Every once in a while, a newspaper reports that some crane operator got careless and let the crane boom touch a power line. Cranes are made of metal, and usually have metal outriggers used to stabilize the crane while it is lifting a load. This means the crane has an excellent connection to ground.

A typical 13,800 volt power distribution line in the United States is not insulated. When a crane boom touches one, the electric current can travel unimpeded down the boom, through the crane, through the operator's body, and into the ground. And 13,800 volt power lines can deliver a lot of electric current. The operator is usually killed immediately.

Unfortunately, the ground resistance under the crane is usually high enough that insufficient current is generated to trip the power distribution circuit breakers. This means that the power line remains live and electrically hot, and creates a very dangerous situation for everyone else. Not only is the crane itself dangerous to touch, but the ground immediately around the crane becomes dangerous to walk on.

Because the crane is grounding a power line, the ground immediately underneath the crane rises to several thousand volts. Because of the resistance of the ground, this voltage drops off sharply with distance in a radius around the crane. There can be a potential difference in the ground of several hundred volts from some point near the crane to a point a mere three feet closer to it.

It is human nature to want to help people in trouble, so the crane operator's coworkers will rush to his rescue. The fact that the ground is electrically hot is completely invisible and not intuitively obvious. When someone approaches the crane, one foot can be at a spot on the ground that is at a higher voltage potential than the other foot. This will cause an electric current to travel up one leg and down the other, injuring or even killing the person.

The best thing to do if a crane has touched a power line is to stay far away from it. Keep other people away from it as well, they probably won't know the ground is dangerous to walk on. Do not attempt to save the crane operator. Have someone call the electric company and get the power to the line shut off. The company will also send a team over to safely remove the crane from the power line.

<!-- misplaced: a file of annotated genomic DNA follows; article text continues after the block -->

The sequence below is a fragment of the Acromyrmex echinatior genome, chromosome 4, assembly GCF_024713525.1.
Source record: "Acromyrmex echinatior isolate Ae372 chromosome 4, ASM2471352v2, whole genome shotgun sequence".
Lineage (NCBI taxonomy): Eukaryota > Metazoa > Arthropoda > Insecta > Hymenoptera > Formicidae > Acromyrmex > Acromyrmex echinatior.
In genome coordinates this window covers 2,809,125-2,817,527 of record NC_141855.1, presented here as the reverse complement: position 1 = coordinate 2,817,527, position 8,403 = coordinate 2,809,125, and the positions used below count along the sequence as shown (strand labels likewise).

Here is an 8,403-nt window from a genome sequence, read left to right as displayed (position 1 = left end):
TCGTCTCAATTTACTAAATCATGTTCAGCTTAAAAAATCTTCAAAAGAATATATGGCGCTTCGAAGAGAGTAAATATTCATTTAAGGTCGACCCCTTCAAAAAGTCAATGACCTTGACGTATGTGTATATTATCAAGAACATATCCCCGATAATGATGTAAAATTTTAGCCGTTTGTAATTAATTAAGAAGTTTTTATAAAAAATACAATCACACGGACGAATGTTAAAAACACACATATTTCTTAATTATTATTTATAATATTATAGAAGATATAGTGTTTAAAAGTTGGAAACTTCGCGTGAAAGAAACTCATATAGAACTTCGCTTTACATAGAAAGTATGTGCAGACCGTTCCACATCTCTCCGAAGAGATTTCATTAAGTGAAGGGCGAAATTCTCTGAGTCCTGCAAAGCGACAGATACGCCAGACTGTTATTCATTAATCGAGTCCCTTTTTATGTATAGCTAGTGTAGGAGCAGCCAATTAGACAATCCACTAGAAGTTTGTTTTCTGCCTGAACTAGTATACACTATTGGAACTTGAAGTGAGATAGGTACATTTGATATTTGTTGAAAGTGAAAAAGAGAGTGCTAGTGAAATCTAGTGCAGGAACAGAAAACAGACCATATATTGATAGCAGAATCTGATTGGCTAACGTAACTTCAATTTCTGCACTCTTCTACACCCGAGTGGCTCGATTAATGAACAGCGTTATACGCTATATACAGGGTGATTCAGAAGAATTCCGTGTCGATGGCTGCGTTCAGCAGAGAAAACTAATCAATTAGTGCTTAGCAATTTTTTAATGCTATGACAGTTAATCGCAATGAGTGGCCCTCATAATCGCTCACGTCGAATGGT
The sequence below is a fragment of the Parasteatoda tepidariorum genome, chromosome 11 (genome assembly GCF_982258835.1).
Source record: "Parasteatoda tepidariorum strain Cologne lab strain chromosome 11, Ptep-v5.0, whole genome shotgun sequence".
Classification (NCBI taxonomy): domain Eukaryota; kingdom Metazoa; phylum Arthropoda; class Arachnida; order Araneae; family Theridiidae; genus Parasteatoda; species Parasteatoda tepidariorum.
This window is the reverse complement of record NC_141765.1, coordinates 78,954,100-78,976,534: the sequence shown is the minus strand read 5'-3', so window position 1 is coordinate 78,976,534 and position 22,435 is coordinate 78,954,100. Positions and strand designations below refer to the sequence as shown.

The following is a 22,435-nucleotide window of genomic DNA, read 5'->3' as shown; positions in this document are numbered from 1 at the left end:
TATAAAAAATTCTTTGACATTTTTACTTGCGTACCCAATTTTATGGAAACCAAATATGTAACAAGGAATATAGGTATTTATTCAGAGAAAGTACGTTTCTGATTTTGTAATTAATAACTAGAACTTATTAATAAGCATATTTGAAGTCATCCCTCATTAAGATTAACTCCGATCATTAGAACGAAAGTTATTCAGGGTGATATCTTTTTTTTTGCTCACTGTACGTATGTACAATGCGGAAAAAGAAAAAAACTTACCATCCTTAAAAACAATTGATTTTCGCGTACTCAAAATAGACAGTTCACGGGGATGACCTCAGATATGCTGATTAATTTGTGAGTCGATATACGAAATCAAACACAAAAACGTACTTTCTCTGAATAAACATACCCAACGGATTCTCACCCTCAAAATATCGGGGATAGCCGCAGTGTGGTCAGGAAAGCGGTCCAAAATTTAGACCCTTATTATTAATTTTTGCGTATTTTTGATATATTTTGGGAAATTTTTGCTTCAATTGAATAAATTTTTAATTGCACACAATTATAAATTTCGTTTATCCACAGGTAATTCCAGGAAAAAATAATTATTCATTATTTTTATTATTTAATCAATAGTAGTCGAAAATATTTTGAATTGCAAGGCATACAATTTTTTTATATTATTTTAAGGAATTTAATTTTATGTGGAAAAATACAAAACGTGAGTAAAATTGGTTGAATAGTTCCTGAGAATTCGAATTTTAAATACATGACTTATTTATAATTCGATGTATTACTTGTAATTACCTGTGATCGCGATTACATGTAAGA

One hundred and fifteen thousand pounds of steel
counterbalanced by blocks of concrete the size of minivans
And lifted two hundred feet in the air, bolted to an incomplete
latticework of iron and more steel and more concrete that,
over time, shrinks down to nothing under the glare of one man,
a lever in each hand and a sandwich stowed under his seat,
Turning in circles so small it's like he's not moving at all.

He's looking at the tops of seagulls passing by below him
and the bottoms of airliners from Washington International above
and thinking, well ain't that somethin'? when his vision
goes searing white, then green, then black, then nothing at all,
the crushing weight of mechanical physics brought to its knees
by the legacy of Benjamin Franklin, freed from its kite and so very hungry.

One hundred and fifteen thousand pounds of steel with a dead man
at the controls, rotating slowly through the night as the lights atop the
Washington Monument pulse a slow, deep red, a warning to fliers everywhere.

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